Indonesian parliament votes for impeachment proceedings against the president
1 June 2001
After weeks of political turmoil in Jakarta, the Indonesian lower house of parliament voted on May 30 to censure Indonesian President Abdurrahman Wahid for a third time and convene a special session of the Peoples Consultative Assembly (MPR) on August 1—the final step in the lengthy impeachment process set in motion in February. Ringed by thousands of heavily armed police and troops, the DPR voted 365 to four for the special MPR session at which Wahid will be called to account for his presidency. If the MPR votes not to accept the speech, he will be formally impeached and removed from office.
Those parties voting for the motion included the Indonesian Democratic Party-Struggle (PDI-P) of Vice-President Megawati Sukarnoputri; the party of the Suharto dictatorship, Golkar; and a number of rightwing Islamic parties, including the National Mandate Party (PAN) headed by MPR speaker Amien Rais. Members of Wahid's own National Awakening Party (PKB), which holds just 52 seats, walked out prior to the vote in protest, leaving only the obscure Nation Love Democracy Party to vote against.
PKB members insisted that the vote be delayed so that parliament could consider a letter from Attorney General Marzuki Darusman which cleared Wahid of any wrongdoing in relation to two corruption scandals. The original censure of the president on February 1 was based on accusations that he was involved in the misappropriation of 35 billion rupiah ($US3.9 million) from the State Logistics Agency (Bulog) and the misuse of a $US2 million donation from the Sultan of Brunei.
The allegations against Wahid were always threadbare pretexts for his removal from office. The response of Wahid's opponents to Darusman's report simply makes clear that the move to oust Wahid had nothing to do with corruption but is entirely political in character. One of the president's opponents, DPR chairman and Golkar head Akbar Tandjung, baldly declared that the focus of concern was not simply corruption but Wahid's “performance, attitude and policies”.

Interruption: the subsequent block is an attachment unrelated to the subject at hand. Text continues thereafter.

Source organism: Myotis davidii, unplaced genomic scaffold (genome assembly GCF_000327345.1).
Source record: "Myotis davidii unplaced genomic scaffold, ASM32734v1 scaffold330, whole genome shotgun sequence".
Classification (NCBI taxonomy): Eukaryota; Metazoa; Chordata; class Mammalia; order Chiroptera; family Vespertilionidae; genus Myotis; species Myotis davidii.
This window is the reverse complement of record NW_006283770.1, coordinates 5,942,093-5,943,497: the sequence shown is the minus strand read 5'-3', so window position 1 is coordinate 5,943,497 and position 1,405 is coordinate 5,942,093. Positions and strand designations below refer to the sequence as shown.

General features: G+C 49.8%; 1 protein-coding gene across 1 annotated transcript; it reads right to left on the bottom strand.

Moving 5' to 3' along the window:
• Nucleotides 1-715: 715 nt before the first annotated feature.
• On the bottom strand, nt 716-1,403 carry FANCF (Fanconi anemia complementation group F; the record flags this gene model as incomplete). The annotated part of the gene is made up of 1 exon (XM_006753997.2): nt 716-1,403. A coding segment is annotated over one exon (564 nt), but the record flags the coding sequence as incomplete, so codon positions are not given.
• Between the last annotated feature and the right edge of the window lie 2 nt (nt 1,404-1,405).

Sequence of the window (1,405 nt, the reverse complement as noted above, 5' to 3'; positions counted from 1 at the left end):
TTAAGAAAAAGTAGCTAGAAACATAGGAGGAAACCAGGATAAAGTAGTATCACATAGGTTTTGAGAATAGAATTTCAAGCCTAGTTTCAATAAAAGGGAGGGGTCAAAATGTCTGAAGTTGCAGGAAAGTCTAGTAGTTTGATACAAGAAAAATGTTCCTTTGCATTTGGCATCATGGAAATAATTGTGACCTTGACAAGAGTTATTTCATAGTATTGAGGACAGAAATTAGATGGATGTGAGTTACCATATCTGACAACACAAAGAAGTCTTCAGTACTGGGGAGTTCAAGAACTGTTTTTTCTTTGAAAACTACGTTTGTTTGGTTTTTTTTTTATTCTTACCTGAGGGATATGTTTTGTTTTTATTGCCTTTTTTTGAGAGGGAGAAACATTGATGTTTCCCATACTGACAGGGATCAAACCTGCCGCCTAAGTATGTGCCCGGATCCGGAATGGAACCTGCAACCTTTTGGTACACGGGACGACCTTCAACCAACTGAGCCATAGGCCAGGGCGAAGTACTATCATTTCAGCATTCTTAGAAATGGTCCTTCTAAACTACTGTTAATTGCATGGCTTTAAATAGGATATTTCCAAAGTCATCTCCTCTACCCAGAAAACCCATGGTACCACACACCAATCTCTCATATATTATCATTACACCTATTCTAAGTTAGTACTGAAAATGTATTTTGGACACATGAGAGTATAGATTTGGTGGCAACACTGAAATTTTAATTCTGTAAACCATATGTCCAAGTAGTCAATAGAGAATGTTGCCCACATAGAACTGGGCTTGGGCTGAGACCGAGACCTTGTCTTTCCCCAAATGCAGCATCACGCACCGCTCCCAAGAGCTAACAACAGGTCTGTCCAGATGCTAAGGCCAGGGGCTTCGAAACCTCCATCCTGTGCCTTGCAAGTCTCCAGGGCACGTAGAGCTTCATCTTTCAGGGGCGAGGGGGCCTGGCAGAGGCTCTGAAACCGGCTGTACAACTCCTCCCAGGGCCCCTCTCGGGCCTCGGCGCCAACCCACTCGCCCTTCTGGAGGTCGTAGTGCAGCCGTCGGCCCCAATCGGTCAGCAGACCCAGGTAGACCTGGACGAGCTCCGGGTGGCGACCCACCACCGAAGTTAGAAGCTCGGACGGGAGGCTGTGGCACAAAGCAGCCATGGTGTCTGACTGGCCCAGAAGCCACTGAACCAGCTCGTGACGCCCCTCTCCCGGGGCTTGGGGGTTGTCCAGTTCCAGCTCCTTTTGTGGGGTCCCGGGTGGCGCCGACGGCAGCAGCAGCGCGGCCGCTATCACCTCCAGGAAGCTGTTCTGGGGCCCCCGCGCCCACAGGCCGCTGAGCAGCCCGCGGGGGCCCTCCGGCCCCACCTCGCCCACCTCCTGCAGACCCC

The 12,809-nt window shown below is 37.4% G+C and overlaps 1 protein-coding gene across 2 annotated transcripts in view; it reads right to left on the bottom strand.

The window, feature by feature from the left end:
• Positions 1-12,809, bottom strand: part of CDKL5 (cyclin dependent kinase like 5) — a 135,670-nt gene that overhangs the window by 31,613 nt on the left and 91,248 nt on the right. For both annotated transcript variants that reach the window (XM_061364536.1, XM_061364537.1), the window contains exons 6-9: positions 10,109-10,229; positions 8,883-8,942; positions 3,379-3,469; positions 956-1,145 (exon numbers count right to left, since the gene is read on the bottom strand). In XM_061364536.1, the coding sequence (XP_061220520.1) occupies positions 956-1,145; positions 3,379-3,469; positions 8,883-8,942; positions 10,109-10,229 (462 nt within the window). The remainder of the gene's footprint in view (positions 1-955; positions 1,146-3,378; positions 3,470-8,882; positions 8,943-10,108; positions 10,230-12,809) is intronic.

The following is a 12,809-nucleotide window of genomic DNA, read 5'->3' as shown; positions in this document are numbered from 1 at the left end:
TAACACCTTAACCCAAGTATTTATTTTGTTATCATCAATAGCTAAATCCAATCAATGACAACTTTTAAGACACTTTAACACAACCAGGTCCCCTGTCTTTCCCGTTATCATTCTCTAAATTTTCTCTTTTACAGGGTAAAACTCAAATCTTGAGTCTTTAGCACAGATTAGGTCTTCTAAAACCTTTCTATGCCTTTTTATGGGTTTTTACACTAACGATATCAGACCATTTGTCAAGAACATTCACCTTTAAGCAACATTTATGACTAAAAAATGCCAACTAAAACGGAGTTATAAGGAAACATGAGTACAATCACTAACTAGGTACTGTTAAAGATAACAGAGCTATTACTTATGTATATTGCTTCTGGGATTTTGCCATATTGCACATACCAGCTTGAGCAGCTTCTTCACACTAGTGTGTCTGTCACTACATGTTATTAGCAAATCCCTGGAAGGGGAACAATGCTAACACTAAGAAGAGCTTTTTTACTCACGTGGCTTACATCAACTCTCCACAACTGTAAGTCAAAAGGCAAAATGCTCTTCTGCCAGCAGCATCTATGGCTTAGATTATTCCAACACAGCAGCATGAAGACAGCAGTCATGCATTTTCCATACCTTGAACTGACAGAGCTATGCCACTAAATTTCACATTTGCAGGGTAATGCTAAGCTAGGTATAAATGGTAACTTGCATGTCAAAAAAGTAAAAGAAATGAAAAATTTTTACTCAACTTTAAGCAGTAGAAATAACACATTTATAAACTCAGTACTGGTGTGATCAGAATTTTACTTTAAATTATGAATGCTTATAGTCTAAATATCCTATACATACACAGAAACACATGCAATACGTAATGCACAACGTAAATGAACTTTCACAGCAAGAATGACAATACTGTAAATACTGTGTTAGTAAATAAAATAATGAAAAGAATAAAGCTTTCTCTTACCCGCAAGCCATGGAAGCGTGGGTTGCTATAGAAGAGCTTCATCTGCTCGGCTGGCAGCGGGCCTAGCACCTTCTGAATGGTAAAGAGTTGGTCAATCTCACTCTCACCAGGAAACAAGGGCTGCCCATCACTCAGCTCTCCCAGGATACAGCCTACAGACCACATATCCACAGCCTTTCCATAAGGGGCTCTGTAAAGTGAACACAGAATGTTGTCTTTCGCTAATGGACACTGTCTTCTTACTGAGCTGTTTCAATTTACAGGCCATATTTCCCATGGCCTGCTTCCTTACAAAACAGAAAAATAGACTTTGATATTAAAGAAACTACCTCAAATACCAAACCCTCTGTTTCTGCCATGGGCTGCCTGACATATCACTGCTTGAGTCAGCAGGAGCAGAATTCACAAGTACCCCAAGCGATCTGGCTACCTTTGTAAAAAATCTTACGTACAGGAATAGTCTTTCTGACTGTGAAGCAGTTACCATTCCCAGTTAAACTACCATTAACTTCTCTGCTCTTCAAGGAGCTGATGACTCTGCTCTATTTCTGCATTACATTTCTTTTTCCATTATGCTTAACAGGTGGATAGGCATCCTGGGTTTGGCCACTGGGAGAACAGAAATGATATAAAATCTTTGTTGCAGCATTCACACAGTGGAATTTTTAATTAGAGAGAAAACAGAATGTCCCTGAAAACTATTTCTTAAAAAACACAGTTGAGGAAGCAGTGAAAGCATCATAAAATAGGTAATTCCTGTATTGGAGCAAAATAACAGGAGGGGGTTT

The 38 police/military appointees abstained from the vote, with their spokesmen making the farcical claim that the military were apolitical. Far from being “above politics,” the armed forces (TNI) have proven to be the kingmakers in the situation. In parliament, TNI spokesman Lieutenant General Budi Harjono indicated the military's clear preference for the replacement of Wahid by Megawati, saying: “The TNI expect Megawati, if she becomes president, to make it her priority to form a professional and efficient government, which should be supported by a majority of political parties”.
Moreover, throughout the events of the past weeks, the military have played the pivotal role. Desperate to avoid impeachment, Wahid indicated his intention to declare a state of emergency in order to stop the vote, dismiss parliament and call fresh elections. Senior military figures have repeatedly opposed such a move both in private and public.